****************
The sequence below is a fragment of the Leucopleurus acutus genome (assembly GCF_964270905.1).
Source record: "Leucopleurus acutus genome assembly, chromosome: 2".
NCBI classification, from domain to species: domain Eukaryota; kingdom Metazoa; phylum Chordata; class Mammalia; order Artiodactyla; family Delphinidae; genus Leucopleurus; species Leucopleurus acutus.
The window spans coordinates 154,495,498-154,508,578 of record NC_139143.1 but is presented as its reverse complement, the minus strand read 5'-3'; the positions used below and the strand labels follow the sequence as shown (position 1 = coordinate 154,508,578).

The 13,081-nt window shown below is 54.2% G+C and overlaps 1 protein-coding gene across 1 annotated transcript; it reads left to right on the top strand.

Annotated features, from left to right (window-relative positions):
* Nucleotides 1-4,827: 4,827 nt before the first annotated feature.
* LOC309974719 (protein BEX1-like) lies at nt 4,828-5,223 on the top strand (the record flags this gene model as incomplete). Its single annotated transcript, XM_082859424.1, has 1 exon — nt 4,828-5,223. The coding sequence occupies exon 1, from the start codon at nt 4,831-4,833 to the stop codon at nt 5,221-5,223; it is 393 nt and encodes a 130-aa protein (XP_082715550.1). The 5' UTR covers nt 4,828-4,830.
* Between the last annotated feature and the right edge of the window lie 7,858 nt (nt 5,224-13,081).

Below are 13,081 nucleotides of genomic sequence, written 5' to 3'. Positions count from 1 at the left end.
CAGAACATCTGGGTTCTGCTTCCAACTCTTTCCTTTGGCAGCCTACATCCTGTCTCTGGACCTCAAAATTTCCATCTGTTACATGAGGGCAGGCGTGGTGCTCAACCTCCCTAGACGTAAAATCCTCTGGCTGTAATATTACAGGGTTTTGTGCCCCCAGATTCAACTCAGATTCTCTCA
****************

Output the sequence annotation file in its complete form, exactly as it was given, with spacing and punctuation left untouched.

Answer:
The sequence below is a fragment of the Leucopleurus acutus genome (assembly GCF_964270905.1).
Source record: "Leucopleurus acutus genome assembly, chromosome: 2".
NCBI classification, from domain to species: domain Eukaryota; kingdom Metazoa; phylum Chordata; class Mammalia; order Artiodactyla; family Delphinidae; genus Leucopleurus; species Leucopleurus acutus.
The window spans coordinates 154,495,498-154,508,578 of record NC_139143.1 but is presented as its reverse complement, the minus strand read 5'-3'; the positions used below and the strand labels follow the sequence as shown (position 1 = coordinate 154,508,578).

The 13,081-nt window shown below is 54.2% G+C and overlaps 1 protein-coding gene across 1 annotated transcript; it reads left to right on the top strand.

Annotated features, from left to right (window-relative positions):
* Nucleotides 1-4,827: 4,827 nt before the first annotated feature.
* LOC309974719 (protein BEX1-like) lies at nt 4,828-5,223 on the top strand (the record flags this gene model as incomplete). Its single annotated transcript, XM_082859424.1, has 1 exon — nt 4,828-5,223. The coding sequence occupies exon 1, from the start codon at nt 4,831-4,833 to the stop codon at nt 5,221-5,223; it is 393 nt and encodes a 130-aa protein (XP_082715550.1). The 5' UTR covers nt 4,828-4,830.
* Between the last annotated feature and the right edge of the window lie 7,858 nt (nt 5,224-13,081).

Below are 13,081 nucleotides of genomic sequence, written 5' to 3'. Positions count from 1 at the left end.
CAGAACATCTGGGTTCTGCTTCCAACTCTTTCCTTTGGCAGCCTACATCCTGTCTCTGGACCTCAAAATTTCCATCTGTTACATGAGGGCAGGCGTGGTGCTCAACCTCCCTAGACGTAAAATCCTCTGGCTGTAATATTACAGGGTTTTGTGCCCCCAGATTCAACTCAGATTCTCTCA